The revenge of the middle powers
Brazil and Turkey’s announcement of a nuclear fuel deal with Iran has done more than complicate U.S. plans for a U.N. sanctions resolution. It also threatens, or promises, to upend the political order that has held sway in the Security Council for decades — one in which the five permanent members of the U.N.’s most ...
Brazil and Turkey's announcement of a nuclear fuel deal with Iran has done more than complicate U.S. plans for a U.N. sanctions resolution. It also threatens, or promises, to upend the political order that has held sway in the Security Council for decades -- one in which the five permanent members of the U.N.'s most powerful body make all the critical decisions on key security matters.
Brazil and Turkey’s announcement of a nuclear fuel deal with Iran has done more than complicate U.S. plans for a U.N. sanctions resolution. It also threatens, or promises, to upend the political order that has held sway in the Security Council for decades — one in which the five permanent members of the U.N.’s most powerful body make all the critical decisions on key security matters.
Not since the run-up to the Iraq war have the council’s middle and small powers sought to foil the ambitions of the big five. Despite intense pressure from the United States, Mexican ambassador Adolfo Aguilar Zinser and Chile’s envoy Juan Gabriel Valdés refused to back the U.S. drive to war. They were both driven from their jobs (Zinser after ripping the U.S. for cultivating "a relationship of convenience and subordination"), and the United States invaded anyways.
In announcing today’s deal, Brazil’s Foreign Minister Celso Amorim and his Turkish counterpart Ahmet Davutoglu made it clear that they were rejecting the Obama administration’s case for sanctions and asserted Iran is entitled to its rights, under the 1970 Nuclear Non-Proliferation Treaty (NPT), to enrich uranium and develop its own capacity to produce nuclear fuel for peaceful nuclear power. Today’s pact makes no mention of the three U.N. Security council resolutions demanding that Tehran cease its enrichment of uranium until it can persuade the International Atomic Energy Agency (IAEA) that it is being used solely for peaceful purposes. "This plan is a route for dialogue and takes away any grounds for sanctions," Amorim told reporters in Tehran.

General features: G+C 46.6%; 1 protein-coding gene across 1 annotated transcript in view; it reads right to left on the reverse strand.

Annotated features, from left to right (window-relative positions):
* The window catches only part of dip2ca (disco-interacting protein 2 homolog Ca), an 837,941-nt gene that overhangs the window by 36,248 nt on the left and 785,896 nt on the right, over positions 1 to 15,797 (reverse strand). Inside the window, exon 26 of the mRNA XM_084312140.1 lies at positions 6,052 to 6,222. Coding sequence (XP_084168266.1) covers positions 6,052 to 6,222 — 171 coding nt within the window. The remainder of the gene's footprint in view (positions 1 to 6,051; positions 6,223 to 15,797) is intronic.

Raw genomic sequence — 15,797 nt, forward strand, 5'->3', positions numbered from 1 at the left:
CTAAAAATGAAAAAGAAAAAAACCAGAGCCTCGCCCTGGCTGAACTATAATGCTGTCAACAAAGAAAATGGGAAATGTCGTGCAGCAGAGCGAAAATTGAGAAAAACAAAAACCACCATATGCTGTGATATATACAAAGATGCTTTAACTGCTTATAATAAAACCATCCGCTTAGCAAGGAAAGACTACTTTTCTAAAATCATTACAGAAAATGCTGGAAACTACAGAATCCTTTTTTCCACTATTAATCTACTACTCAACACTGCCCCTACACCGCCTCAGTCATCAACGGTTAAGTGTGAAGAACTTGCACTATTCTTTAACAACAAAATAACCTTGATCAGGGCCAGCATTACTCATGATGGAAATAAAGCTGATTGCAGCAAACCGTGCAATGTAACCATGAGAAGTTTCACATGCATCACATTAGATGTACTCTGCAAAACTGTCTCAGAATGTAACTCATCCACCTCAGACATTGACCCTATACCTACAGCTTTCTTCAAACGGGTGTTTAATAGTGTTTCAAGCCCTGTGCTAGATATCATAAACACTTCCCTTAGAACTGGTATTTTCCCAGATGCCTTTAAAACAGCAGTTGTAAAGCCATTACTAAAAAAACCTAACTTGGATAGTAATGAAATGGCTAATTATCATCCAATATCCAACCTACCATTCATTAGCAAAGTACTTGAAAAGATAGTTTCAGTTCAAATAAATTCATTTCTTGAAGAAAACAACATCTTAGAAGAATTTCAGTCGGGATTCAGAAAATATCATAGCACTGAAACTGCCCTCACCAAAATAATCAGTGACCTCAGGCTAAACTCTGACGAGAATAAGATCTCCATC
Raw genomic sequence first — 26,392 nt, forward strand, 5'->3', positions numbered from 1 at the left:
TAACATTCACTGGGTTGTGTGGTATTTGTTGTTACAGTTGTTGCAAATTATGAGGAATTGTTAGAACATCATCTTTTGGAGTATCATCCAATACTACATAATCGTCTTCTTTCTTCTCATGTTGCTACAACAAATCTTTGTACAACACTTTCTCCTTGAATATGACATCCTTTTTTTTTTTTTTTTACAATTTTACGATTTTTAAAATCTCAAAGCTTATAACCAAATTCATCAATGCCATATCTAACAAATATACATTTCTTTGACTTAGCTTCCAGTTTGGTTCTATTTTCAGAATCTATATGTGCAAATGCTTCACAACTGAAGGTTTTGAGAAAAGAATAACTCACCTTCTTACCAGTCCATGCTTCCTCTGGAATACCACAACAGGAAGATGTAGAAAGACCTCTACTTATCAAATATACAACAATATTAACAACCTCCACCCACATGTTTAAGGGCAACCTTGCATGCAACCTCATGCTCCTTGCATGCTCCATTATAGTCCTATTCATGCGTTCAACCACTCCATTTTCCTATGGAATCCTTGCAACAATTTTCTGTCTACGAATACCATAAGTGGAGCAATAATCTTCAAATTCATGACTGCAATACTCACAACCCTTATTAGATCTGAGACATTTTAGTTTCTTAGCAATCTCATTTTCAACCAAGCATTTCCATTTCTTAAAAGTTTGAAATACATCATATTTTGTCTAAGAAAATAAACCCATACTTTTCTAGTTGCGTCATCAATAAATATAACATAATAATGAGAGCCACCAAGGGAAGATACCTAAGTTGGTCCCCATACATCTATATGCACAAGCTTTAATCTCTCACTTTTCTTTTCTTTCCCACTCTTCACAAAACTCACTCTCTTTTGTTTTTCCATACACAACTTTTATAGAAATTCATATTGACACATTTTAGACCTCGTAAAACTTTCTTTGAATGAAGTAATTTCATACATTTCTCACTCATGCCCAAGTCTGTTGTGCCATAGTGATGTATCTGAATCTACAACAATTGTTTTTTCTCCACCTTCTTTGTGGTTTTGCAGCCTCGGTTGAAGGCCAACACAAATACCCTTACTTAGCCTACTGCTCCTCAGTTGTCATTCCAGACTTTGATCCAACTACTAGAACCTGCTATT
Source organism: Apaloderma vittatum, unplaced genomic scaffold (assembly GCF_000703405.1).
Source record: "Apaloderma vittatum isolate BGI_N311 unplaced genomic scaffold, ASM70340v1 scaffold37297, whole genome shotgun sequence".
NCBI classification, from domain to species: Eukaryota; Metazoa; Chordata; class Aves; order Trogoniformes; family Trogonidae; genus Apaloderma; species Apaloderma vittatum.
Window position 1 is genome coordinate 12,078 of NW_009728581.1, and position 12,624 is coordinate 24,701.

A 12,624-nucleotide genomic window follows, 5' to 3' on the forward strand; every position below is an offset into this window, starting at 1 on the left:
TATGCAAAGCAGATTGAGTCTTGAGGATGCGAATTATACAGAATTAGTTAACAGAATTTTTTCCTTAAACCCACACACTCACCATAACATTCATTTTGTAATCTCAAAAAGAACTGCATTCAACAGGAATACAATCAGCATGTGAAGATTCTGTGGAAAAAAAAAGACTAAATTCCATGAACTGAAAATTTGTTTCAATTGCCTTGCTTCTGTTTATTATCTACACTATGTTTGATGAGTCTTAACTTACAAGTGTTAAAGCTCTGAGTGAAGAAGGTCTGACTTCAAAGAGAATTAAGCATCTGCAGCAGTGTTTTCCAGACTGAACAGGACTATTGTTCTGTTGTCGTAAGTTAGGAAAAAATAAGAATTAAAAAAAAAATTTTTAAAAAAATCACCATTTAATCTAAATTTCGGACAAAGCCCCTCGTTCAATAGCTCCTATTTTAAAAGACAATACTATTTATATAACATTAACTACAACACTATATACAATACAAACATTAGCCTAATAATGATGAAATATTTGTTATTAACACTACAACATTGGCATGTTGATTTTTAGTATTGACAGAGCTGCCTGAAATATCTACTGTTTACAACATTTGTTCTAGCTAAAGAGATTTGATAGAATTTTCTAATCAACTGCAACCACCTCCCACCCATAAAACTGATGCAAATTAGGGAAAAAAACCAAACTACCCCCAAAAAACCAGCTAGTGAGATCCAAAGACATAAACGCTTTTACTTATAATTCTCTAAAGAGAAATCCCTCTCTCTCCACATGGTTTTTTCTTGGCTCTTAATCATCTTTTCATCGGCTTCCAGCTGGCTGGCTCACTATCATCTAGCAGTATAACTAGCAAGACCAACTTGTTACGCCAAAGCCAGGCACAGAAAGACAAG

The move reflects deeper reservations among many key middle powers — including countries like Egypt, Indonesia, and South Africa — that the big five powers are preparing to use this month’s ongoing NPT review conference in New York to impose greater restraints on the rights of developing countries to develop nuclear fuel programs in the name of preventing proliferation. They fear that any effort to restrict Iran’s right to develop its own fuel might be used against them in the future.
Addressing the General Assembly last month, Egypt’s U.N. ambassador, Maged Abdelaziz, who chairs the 118 nation Non-Aligned Movement, said it is crucial to "preserve the right of non-nuclear powers to the peaceful use of nuclear energy, and not to allow a fuel bank or any kind of supply arrangement that is going to decide on behalf of the countries concerned what are their developmental needs and how [they should] deal with this fuel."
The accord may be sufficient to drive a wedge between the United States and its European allies, on the one hand, and Russia and China, on the other. Moscow and Beijing have both professed their preference for a negotiated settlement over Iran’s nuclear program. And they have both pressed Iran to accept the fuel swap as a way of showing it is serious about resolving the nuclear standoff.
The Britain, France, Germany, and the United States favor a fuel swap as a confidence-building measure aimed at enhancing international trust in Tehran’s nuclear intentions. But they harbor suspicions that Iran has cut the deal to evade U.N. sanctions and that it has no intention to adequately addressing international concerns about its nuclear activities.